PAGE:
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Digestive health takeaways: Science sells. Use it.

Digestive health takeaways Science sells. Use it..jpg
Digestive health has come a long way in only the last 10 years.

Digestive health has come a long way in only the last 10 years.

Back before probiotics were a thing—heck, back before even discussing gut health was a thing—there were no real answers for consumers other than OTC medicaments.

Remember when the human genome was mapped at around the turn of the century? Because of that, you can’t watch a crime show on TV without DNA evidence coming in to play. Genetics are a part of conversations in a wide range of industries.

The same trajectory seems to be at play with the human microbiome. In 2008 the National Institutes of Health began the Human Microbiome Project, its goal to characterize the microbial communities from 300 healthy individuals, across several different sites on the human body: nasal passages, oral cavity, skin, gastrointestinal tract, and urogenital tract. The investigation was to see if there is a core healthy microbiome.

We already have known that the microorganisms that inhabit the skin and mucous membranes in certain sites of the body play an essential role in maintaining health and normal function. The idea that changes in the human microbiome can correlate with changes in human health was a tantalizing hypothesis when the Human Microbiome Project began. Today, breathtaking advances are being reported in understanding the role of microbiota in cancer susceptibility. Cancer! Lesser health states, from obesity to diabetes, cognitive health to even hearing loss, have been reported to benefit with the use of various probiotic strains.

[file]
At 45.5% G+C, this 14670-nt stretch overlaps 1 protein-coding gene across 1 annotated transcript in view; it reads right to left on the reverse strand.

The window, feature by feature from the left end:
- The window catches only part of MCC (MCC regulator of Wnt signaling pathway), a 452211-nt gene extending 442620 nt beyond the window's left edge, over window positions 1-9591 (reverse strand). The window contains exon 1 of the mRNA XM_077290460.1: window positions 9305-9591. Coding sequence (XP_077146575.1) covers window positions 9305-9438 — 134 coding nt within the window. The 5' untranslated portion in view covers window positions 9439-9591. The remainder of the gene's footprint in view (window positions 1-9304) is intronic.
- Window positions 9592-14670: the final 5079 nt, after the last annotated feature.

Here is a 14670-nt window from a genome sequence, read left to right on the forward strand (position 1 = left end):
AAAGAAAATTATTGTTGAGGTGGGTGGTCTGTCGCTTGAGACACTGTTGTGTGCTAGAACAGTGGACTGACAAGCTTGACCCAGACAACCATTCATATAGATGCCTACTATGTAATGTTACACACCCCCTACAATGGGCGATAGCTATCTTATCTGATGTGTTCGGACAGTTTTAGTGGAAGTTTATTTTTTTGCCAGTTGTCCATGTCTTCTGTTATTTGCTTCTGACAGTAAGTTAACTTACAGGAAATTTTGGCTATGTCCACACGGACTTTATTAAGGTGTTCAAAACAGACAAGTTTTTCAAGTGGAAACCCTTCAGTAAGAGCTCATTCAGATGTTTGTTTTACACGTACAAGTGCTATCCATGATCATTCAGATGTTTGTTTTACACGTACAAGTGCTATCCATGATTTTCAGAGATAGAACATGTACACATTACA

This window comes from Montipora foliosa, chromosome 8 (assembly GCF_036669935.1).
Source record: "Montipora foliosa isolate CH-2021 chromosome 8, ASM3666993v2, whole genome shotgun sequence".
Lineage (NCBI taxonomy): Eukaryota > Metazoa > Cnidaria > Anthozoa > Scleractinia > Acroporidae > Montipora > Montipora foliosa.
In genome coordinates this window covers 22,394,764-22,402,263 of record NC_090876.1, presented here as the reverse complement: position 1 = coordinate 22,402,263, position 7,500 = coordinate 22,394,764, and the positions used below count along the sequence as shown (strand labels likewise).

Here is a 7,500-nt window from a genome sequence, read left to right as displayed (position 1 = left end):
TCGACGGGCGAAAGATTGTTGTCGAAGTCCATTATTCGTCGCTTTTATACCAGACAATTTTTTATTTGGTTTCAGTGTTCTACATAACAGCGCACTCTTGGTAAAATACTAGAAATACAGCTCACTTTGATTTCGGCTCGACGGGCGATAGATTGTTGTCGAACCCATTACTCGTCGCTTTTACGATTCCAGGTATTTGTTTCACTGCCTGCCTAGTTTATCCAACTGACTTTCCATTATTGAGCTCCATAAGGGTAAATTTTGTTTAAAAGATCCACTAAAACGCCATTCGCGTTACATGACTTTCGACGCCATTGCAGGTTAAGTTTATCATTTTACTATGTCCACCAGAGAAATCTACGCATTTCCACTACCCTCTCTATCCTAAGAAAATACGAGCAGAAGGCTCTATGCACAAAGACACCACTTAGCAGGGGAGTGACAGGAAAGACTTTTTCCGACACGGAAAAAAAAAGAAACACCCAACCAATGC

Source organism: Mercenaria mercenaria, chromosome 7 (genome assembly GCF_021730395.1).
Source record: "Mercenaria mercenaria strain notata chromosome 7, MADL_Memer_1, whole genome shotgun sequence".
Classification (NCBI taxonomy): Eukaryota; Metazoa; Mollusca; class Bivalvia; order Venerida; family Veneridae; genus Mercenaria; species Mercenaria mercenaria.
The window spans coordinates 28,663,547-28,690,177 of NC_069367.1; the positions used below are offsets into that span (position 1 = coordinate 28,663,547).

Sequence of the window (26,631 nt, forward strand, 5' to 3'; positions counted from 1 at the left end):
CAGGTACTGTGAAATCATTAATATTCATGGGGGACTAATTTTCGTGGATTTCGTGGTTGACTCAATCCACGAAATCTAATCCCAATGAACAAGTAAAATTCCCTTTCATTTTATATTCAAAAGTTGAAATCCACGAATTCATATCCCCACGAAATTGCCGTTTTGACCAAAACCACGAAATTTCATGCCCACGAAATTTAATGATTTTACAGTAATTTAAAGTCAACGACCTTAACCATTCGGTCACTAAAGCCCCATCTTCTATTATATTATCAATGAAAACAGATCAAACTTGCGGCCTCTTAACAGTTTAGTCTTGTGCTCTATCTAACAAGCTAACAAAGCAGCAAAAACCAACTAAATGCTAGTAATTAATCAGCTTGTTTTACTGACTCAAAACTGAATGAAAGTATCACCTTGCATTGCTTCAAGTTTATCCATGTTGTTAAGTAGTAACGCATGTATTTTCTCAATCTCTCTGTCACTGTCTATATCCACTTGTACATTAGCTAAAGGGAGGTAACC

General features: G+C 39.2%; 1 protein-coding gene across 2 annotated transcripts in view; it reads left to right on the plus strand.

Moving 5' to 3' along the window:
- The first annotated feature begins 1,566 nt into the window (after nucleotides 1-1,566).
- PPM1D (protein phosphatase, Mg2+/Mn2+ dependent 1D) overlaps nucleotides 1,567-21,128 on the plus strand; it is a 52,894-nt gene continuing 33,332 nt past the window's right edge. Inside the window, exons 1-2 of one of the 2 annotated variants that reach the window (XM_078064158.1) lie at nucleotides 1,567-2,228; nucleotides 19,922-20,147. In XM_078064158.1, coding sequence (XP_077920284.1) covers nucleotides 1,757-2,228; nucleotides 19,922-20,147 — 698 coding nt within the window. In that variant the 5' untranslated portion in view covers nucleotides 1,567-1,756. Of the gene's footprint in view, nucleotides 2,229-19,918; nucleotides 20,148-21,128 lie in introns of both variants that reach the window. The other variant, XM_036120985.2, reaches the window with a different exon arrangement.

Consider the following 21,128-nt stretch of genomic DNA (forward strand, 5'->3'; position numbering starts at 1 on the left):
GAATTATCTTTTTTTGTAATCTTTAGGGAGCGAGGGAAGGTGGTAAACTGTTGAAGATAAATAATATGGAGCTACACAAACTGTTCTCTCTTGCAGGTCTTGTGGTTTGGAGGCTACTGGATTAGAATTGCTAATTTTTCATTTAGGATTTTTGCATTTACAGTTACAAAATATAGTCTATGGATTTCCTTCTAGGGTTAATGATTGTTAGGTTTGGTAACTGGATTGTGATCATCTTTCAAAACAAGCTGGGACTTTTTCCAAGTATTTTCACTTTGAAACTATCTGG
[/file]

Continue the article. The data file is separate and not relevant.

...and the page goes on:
And that’s where the beat meets the street.

When the promise of probiotics emerged a decade ago, product formulations were those in the dairy case—specifically, yogurt. That’s where the live, active cultures were traditionally found, and brands like Yakult and, later, Dannon’s Activia took up residence.

Then probiotics went further afield—but like many things in the supplements world, the market was way ahead of the science.

By and large, if you’re a product developer and you’d like to market an efficacious dose of probiotics, you’ll need to do it in a supplement format. (The rare exception being the GanedenBC30 spore-forming probiotic strain, which has studies validating efficacy at only 500 million CFUs and can survive production environments that otherwise challenge probiotics.)

Many a supplements brand has taken that message to heart, and where a decade ago a 5 billion CFU dosage was standard, today you’ll find 20 billion CFUs the standard with formulations going as high as 50, 100, 250 billion—there’s even a product with 1 trillion CFUs.

There are two other frontiers at play with probiotics.

One is to include prebiotic fibers to help sustain the bacteria. Prebiotics are now growing at faster rates (albeit from a smaller market base) than probiotics and are now a separate category in their own right, even as they also merge to form the symbiotic category.

The other is to be mindful of the specific strains. One acidophilus is not the same as another. For example, Lactobacillus acidophilus DDS-1 has studies showing digestive support by reducing diarrhea, cramping, and vomiting among the lactose-intolerant. Lactobacillus acidophilus NCFM—same genus and species but a different strain—has studies showing immune support by reducing fever, cough and runny noses. Supplement makers are starting to differentiate and specify their probiotics, with different bacterial strains showing benefit for different health needs. So, if you’re looking for a specific benefit, be careful in your formulation strain and dosage level in order to realize the probiotic promise.

To read more about digestive health, visit the digital magazine.

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